Skip to main content
 SIBO Small Intestine Bacterial Overgrowth 

Good gut health starts with supporting greater diversity and numbers of 'good' gut bacteria in the large intestine.

In the small intestine, however, an overgrowth known as Small Intestine Bacterial Overgrowth (SIBO) is a sign of a digestive disorder. In this part of our gastrointestinal tract, we want less, not more bacteria.

Due to the fact that it is often a secondary disease, SIBO is difficult to manage and can take years to eradicate, if ever.

The primary cause is suspected to be a combination of decreased small intestine motility (muscular movement), bile acids and pancreatic enzymes. 

There are disease states that we know can lead to SIBO (secondary disease) and can be treated: 

  • Active small bowel inflammation (e.g. Coeliac, Crohn's)
  • Adhesive disease
  • Collagen vascular disease
  • Diabetic enteropathy
  • Gut dysmotility
  • Small bowel diverticular disease
  • Small bowel structuring disease (e.g. Crohn's, NSAIDs)

Common symptoms overlap with those of IBS and include:

  • Bloating
  • Diarrhea
  • Fatigue
  • Malnutrition
  • Nausea & vomiting
  • Vitamin (esp. A, D, E, K & B12) & mineral (esp. calcium, iron, magnesium) deficiency
  • Weight loss 

In addition, because of brush border inflammation, fructose and lactase (enzymes that break down fructose and lactose respectively) deficiency may develop as a result of SIBO.

Diagnosis is usually via the non-invasive Hydrogen Breath Tests where patients drink a lactulose or glucose solution. The resulting hydrogen or methane, which can only be produced by bacteria present in the small intestine, is measured. Your GP or gastroenterologist will interpret the results.

We know the following increase your risk of developing SIBO:

  • Aging
  • Alcoholism
  • Chronic antacid/PPI use (leads to gastric achlorhydria)
  • Coeliac Disease
  • Gastroparesis (slow emptying of the stomach)
  • GI infections 
Treatment is with antibiotic therapy for 14 days, followed by a repeat breath test and some dietary changes to address possible nutritional deficiencies and minimize symptoms.
The low-FODMAP diet is clinically proven to help manage IBS in around 70% of sufferers. Carbohydrate intolerance is common among patients with SIBO, and the Low-FODMAP diet may, therefore, be very helpful. Other possible treatment diets are based on anecdotal evidence and include GAPS (Gut & Psychology Syndrome diet) and SCD (Specific Carbohydrate Diet).

As with all diets, the choice of which is best suited depends on the patient and should be personalized by your nutritionist.

Stay blessed with good health…always!!!

Warm regards,

Charmaine D’Souza.

Comments

Popular posts from this blog

Brain Boosters
Wait…er…er…now what was I going to say? I forgot…Just give me a minute…it’s at the top of my head…or the tip of my tongue!!!

Does the food we eat have a bearing on our memory? If so, how can we increase our memory with food? Turns out that brain foods matter …especially for our grey matter 😊

In a culture based on overstimulation and multitasking, it’s no surprise that many of us have a hard time remembering things. Well, if you can remember to eat them, there are several memory superfoods that will keep you sharp as a tac! Here is a list of a mix of fruits, vegetables, protein-rich foods, oils and even chocolate…yes, you read that right... there is something to please everyone !!!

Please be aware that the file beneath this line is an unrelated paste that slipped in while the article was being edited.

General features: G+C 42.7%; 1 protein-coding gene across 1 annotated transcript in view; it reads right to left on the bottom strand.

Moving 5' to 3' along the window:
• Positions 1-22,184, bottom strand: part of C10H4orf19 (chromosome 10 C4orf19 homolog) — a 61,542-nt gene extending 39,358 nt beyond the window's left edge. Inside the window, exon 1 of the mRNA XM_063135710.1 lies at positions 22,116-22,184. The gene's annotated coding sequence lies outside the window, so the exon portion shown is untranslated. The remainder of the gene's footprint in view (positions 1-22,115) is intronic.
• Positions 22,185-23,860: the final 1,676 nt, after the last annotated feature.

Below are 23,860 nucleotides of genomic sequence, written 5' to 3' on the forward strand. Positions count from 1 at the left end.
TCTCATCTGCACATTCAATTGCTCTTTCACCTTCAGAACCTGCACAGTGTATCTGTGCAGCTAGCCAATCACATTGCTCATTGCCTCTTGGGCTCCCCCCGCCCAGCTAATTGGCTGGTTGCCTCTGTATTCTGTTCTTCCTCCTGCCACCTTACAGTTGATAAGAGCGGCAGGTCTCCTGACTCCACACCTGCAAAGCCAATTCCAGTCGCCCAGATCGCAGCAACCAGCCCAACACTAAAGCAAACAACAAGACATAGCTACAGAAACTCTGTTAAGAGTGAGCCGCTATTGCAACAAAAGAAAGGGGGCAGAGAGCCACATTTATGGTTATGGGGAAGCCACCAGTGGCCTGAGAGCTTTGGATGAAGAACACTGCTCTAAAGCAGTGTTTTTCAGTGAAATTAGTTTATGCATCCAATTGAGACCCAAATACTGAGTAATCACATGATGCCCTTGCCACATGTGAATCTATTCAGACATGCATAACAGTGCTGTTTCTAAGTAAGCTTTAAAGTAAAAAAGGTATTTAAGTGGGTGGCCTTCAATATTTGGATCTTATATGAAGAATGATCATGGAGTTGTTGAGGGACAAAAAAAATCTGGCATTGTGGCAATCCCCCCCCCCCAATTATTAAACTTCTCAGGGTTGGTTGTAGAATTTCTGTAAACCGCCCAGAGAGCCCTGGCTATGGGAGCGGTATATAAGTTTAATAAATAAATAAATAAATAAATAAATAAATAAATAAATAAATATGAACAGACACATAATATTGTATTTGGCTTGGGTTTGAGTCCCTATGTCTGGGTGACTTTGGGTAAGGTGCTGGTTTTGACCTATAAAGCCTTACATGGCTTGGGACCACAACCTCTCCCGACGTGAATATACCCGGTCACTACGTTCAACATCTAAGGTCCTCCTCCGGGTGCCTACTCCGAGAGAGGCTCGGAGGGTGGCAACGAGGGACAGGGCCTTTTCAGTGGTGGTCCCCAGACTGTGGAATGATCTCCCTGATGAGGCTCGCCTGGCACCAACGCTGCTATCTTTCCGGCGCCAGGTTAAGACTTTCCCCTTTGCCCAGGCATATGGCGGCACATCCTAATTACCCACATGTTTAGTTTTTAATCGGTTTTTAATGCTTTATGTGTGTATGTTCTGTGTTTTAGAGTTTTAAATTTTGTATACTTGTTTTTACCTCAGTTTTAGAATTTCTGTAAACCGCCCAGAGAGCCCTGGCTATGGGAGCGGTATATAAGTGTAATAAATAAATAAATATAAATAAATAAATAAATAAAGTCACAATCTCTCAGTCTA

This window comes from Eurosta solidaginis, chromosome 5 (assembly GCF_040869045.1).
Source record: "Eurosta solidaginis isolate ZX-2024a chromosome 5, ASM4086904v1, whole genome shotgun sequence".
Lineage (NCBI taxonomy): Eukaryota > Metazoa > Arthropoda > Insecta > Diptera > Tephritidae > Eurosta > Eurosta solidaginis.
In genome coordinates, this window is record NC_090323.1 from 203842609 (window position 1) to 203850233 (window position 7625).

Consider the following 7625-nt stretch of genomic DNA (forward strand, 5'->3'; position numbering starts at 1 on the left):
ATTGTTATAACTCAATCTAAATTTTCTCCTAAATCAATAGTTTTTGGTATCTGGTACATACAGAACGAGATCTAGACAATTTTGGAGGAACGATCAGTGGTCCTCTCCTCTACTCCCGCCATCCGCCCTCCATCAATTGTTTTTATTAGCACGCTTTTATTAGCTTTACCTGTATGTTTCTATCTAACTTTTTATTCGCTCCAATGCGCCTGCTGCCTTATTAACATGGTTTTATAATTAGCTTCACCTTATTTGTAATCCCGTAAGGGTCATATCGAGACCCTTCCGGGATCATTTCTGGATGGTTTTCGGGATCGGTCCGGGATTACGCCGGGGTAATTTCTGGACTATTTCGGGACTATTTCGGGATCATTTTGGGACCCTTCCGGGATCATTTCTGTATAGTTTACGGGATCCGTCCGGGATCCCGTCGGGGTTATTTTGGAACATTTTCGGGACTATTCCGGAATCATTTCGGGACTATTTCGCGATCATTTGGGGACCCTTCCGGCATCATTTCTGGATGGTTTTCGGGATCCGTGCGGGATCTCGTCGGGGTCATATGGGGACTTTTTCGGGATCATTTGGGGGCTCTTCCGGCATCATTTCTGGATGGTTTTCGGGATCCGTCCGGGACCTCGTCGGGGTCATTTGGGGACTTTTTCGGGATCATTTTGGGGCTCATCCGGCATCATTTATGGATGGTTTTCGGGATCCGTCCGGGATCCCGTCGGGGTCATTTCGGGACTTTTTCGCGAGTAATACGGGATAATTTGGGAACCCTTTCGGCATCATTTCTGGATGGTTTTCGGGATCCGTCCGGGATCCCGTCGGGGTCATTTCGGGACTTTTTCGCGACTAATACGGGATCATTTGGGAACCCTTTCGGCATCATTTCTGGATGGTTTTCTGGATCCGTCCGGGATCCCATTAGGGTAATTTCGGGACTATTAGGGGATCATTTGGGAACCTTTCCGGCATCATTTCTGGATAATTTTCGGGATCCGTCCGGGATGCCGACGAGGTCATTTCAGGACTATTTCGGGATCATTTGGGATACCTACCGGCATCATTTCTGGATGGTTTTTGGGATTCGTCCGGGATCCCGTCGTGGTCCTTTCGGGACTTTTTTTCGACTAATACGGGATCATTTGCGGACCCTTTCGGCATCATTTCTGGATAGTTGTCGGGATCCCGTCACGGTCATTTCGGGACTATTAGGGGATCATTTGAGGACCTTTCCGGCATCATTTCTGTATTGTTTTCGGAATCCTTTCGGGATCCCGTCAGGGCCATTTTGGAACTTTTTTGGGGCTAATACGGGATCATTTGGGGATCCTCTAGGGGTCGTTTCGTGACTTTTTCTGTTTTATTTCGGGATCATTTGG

Fatty fish like salmon, rawas, rohu, katla, tilapia, mackerel/bangda, kingfish/surmai, hilsa, pomfret, sardines, and sea bass
Egg yolksAvocadosBroccoliCeleryBeetrootsDark green leafy vegetablesBlueberriesOrangesPumpkin seedsSunflower seedsWalnutsGreen teaTurmericRosemaryThymeCoconut oil Olive oilC…
Snoring When asked if they snore at night, most people say they don’t…and then the spouse pipes in “YES!!! Loud enough to wake the neighbors”. Snoring is a natural occurrence – something that happens when you can’t move air freely through your nose and throat during sleep. Plenty of people are the victim or the culprit of sawing logs all night long.

Just about everyone snores occasionally, and it’s usually not something to worry about. But if you regularly snore at night, it can disrupt the quality of your sleep—leading to daytime fatigue, irritability, and increased health problems. Snoring can lead to irritability in both the snorer and the one lying awake because of the snoring. It has been the bane of many a happy marriage.
Snoring and sleep apnea are NOT the same thing.

Sleep apnea is a potentially life-threatening condition that should receive medical attention. Sleep apnea is typically caused by a breathing obstruction, which awakens the sleeper, at which point the person begins br…
Listen To Your Body
New and contradictory findings in the field of nutrition, health, and wellness can be puzzling and overwhelming! Veganism is in! NO, it’s not! Coffee is good! Coffee is bad. Keto diets are a blessing! Yes, but what about keto flu, libido changes, bone density changes and the fact that in medicine, a keto diet is primarily used to treat epilepsy in children? Red wine is healthy. No, it’s not! The truth is that science is constantly evolving and things are rarely black and white.

The fact that there are so many unqualified people dishing out ‘gems’ of nutritional advice for free, makes the process of knowing what foods, diets, and health plans are the right ones even more difficult. These quacks have no real education in nutrition and health. They simply collate random bits of information from the internet, put it together and come up with skewed and absurd versions of scientific facts.

The best way to choose which plan is working for you is by listening to your own bod…